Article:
Knee Pain After Sitting

Knee pain is a very common condition. Certain characteristics of knee pain, such as pain after sitting, can help to narrow the possible causes, but are not perfectly specific to any one disease. Multiple diagnostic approaches can help to establish the cause. Once the diagnosis is found, appropriate treatment can be initiated to slow or stop the disease process, or address the knee pain.

Knee pain after sitting can be caused by many different conditions.


Knee pain after sitting can be caused by damage to the joint, as from arthritis. There are two basic types of arthritis according to "Current Medical Diagnosis and Treatment" by Drs. Stephen J. McPhee and Maxine Papadakis. Osteoarthritis is from wear and tear to the joints and is common with age. The protective tissues in the joints break down, bones can rub against each other and cause inflammation and pain. Rheumatoid arthritis is from immune system dysfunction that causes damage to the joints. Osteomyelitis is infection in the bone, and septic arthritis is infection of the joint space. Various injuries can also cause knee pain. These can include tears or rupture of cartilage, tendons, ligaments or bursa, which is a connective tissue layer. Gout is a disorder in which crystals can build up in the knee and other joints. Tumors can also cause knee pain.

Risk Factors

Risk factors for knee pain after sitting depend on the underlying cause. Some of the common risk factors include increasing age, family history and smoking, according to "Harrison's Principles of Internal Medicine" by Anthony S. Fauci MD.


Diagnosis of knee pain after sitting involves a number of different steps. Future steps depend on the findings in preceding steps. The diagnosis will start with a detailed medical history. Other medical conditions, surgeries, medications, family history, and use of tobacco, alcohol and drugs are also clues to the diagnosis. After this, a physical exam of the knee is performed. Depending on the findings, certain lab tests and imaging may be ordered. Blood can be tested for infections. If there is excess fluid in the knee, the fluid can be drawn off and analyzed for inflammation, infection or crystals. Imaging, such as xrays or magnetic resonance imaging may also be utilized.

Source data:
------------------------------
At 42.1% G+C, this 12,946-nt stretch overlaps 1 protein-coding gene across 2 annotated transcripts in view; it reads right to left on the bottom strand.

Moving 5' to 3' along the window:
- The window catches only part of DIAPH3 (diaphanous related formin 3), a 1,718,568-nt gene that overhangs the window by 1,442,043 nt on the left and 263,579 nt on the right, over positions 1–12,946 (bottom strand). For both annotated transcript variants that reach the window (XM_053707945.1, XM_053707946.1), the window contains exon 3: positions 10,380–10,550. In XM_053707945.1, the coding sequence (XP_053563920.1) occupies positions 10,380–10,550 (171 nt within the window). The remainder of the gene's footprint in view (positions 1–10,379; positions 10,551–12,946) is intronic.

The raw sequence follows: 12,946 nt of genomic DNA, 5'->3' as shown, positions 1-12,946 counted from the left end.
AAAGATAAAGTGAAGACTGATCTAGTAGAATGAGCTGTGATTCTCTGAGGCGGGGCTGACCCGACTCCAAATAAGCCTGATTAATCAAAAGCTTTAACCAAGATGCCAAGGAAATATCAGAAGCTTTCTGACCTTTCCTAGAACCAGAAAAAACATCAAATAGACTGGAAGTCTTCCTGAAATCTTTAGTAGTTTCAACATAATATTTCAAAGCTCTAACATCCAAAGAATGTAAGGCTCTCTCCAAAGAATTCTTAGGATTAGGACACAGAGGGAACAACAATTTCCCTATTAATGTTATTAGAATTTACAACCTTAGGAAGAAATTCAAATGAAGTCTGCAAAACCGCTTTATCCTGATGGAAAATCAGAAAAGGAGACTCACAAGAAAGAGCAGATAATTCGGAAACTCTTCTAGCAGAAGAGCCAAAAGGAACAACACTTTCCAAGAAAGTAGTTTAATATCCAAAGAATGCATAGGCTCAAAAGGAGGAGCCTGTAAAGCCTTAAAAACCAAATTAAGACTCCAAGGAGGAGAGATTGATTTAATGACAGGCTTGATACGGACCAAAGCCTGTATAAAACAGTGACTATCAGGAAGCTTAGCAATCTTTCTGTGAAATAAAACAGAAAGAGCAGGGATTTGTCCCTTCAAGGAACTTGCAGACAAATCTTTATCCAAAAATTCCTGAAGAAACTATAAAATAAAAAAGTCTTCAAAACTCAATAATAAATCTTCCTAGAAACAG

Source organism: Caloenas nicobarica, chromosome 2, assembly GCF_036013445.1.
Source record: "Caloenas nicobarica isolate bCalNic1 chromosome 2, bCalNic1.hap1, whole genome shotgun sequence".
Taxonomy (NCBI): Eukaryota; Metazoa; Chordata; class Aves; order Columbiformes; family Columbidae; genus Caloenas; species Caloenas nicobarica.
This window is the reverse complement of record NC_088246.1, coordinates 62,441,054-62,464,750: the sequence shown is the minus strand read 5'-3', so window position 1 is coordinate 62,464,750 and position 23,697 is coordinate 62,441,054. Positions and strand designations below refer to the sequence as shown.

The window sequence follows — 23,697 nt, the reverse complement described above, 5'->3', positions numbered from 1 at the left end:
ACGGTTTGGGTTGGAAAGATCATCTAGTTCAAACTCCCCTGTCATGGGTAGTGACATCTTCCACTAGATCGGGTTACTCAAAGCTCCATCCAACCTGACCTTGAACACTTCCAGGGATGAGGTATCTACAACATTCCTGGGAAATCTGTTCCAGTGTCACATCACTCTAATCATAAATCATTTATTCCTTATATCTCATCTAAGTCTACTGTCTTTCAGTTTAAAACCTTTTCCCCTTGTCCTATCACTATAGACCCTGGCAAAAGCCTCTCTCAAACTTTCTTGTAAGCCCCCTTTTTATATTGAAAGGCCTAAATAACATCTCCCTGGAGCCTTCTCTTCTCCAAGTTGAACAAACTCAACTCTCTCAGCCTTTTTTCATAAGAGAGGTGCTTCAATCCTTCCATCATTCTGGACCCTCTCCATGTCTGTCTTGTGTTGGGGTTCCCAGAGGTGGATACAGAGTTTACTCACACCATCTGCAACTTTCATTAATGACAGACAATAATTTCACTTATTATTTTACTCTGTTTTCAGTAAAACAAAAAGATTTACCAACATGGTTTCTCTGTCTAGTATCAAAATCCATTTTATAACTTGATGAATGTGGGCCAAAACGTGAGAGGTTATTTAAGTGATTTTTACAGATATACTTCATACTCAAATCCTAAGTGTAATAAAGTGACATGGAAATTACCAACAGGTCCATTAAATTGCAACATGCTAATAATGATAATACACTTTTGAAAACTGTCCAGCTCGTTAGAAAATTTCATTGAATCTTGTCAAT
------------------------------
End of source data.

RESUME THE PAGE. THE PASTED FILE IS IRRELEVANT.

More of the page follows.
Treatment depends on the findings during diagnosis. Symptomatic treatment may involve the application of hot or cold presses and physical therapy. Mild pain medications such as tylenol or NSAIDs like ibuprofen may be used. Stronger pain medications such as Tylenol-codeine can be used in some people. Certain diseases can also be relieved by addressing underlying causes. Drugs to suppress the immune system can be used in varying degrees to relieve or slow down the progression of rheumatoid arthritis. Various drugs are also used to treat gout; they act to either increase secretion or decrease the production of uric acid, which forms crystals in the joints.


The complications of joint pain in the knee are also different depending on the cause. Infection can permanently damage the joint and spread to the blood stream. There, it can cause a severe immune system reaction and lead to septic shock, or spread to other organs, causing infections in the heart for example.

Is This an Emergency?

If you are experiencing serious medical symptoms, seek emergency treatment immediately.
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